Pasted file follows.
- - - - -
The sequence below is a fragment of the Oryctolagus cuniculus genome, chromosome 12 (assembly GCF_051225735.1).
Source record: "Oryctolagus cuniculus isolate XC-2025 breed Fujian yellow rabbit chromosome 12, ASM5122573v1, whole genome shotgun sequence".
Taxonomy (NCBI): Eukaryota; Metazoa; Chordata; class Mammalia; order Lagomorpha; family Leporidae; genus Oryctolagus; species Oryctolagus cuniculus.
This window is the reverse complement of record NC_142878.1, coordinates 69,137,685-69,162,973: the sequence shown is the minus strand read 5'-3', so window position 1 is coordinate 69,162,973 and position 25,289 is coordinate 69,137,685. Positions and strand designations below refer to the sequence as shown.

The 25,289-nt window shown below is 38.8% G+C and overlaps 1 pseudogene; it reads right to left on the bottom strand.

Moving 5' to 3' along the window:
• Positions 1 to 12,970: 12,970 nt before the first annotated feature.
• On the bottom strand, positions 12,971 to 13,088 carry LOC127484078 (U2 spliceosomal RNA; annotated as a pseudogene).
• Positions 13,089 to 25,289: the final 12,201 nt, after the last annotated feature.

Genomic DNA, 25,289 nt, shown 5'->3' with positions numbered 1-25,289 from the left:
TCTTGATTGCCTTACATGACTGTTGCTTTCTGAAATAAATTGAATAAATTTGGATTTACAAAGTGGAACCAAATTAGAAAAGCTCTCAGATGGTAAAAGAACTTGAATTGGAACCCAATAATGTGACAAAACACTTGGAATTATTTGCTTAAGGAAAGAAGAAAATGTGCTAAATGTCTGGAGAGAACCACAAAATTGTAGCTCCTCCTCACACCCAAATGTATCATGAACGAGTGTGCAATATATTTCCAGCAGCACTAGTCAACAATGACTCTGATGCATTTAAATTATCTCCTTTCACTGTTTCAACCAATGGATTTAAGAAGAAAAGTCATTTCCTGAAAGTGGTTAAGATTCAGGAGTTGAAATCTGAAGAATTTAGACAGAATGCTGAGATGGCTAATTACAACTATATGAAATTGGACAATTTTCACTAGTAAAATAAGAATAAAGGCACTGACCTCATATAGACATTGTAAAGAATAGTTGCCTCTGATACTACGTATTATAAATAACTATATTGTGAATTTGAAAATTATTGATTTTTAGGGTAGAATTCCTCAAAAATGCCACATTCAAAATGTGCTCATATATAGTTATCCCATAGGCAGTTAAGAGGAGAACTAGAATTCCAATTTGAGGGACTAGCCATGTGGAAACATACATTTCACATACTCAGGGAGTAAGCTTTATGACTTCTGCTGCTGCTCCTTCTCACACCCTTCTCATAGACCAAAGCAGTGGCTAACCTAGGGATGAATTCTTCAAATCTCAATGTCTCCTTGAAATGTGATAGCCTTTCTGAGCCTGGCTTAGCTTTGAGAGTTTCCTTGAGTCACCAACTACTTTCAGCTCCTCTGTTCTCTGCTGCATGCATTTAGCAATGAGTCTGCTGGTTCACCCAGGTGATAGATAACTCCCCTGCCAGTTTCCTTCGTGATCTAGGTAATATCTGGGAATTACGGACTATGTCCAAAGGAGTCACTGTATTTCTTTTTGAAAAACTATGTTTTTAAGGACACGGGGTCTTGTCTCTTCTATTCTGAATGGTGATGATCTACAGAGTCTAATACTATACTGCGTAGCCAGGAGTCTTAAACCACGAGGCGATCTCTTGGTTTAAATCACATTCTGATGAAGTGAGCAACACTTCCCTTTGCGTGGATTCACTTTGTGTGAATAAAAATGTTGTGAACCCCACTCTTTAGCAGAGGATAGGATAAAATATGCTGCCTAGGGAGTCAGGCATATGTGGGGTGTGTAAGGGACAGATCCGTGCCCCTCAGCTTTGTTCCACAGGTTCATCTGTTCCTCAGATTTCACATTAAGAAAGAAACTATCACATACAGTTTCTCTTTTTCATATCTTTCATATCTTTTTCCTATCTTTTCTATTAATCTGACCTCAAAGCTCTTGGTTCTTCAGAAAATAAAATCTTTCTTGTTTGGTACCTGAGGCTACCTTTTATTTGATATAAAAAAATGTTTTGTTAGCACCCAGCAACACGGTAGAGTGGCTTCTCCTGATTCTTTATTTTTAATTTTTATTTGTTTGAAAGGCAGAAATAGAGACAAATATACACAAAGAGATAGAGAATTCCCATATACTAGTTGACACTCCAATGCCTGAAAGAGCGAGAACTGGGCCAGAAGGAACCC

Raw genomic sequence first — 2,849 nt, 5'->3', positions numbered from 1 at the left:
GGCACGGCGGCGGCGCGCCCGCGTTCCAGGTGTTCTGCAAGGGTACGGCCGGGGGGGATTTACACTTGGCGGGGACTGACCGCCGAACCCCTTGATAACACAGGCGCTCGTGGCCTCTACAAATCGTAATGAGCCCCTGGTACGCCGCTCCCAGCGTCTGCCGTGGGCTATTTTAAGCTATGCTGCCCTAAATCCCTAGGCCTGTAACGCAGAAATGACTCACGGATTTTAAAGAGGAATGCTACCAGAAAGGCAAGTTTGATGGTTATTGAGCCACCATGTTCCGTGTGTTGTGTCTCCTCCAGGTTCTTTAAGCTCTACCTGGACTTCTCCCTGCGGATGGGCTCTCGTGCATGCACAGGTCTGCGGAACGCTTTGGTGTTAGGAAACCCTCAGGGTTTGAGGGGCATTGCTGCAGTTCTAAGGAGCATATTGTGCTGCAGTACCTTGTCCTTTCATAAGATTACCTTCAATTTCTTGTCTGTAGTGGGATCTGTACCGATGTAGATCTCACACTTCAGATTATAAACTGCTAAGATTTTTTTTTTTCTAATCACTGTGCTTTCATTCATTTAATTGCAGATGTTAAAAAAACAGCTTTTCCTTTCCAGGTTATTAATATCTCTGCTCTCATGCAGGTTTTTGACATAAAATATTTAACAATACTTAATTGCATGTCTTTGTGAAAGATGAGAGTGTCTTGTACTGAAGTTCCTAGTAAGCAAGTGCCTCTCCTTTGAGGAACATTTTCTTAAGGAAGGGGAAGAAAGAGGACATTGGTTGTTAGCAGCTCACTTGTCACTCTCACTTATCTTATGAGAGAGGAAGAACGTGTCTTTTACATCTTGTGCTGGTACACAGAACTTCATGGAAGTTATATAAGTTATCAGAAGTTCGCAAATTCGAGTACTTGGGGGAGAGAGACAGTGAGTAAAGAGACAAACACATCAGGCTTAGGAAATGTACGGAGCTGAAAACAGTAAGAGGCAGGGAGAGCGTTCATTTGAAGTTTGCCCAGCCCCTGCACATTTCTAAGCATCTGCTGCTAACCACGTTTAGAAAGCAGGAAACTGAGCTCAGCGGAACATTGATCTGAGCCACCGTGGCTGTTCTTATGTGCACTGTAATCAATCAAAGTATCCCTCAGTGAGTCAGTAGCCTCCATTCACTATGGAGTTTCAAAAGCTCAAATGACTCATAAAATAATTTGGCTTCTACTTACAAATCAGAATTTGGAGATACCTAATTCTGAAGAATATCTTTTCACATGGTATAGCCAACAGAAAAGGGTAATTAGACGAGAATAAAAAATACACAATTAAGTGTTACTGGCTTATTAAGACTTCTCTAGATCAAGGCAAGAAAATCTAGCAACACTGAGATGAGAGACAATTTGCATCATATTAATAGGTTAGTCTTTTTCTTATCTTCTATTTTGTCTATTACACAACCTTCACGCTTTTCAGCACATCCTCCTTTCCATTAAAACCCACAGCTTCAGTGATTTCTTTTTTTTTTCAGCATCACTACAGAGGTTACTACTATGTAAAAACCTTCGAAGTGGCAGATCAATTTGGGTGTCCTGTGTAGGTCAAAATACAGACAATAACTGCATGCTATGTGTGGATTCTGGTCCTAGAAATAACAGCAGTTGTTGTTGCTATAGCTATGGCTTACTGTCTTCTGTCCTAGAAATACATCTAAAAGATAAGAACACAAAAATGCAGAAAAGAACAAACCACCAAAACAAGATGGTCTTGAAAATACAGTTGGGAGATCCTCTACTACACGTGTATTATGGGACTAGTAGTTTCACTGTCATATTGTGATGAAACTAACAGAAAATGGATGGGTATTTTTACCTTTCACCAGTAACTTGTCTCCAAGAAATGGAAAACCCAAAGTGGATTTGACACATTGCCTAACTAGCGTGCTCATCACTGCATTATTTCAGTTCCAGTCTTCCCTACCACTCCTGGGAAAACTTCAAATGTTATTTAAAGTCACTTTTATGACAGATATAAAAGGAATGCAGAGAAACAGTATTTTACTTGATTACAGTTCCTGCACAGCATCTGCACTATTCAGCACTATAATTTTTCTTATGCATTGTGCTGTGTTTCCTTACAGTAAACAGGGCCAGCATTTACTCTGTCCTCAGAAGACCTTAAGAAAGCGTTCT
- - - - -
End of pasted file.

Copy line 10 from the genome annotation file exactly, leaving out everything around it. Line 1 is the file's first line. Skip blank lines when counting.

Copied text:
Genomic DNA, 25,289 nt, shown 5'->3' with positions numbered 1-25,289 from the left: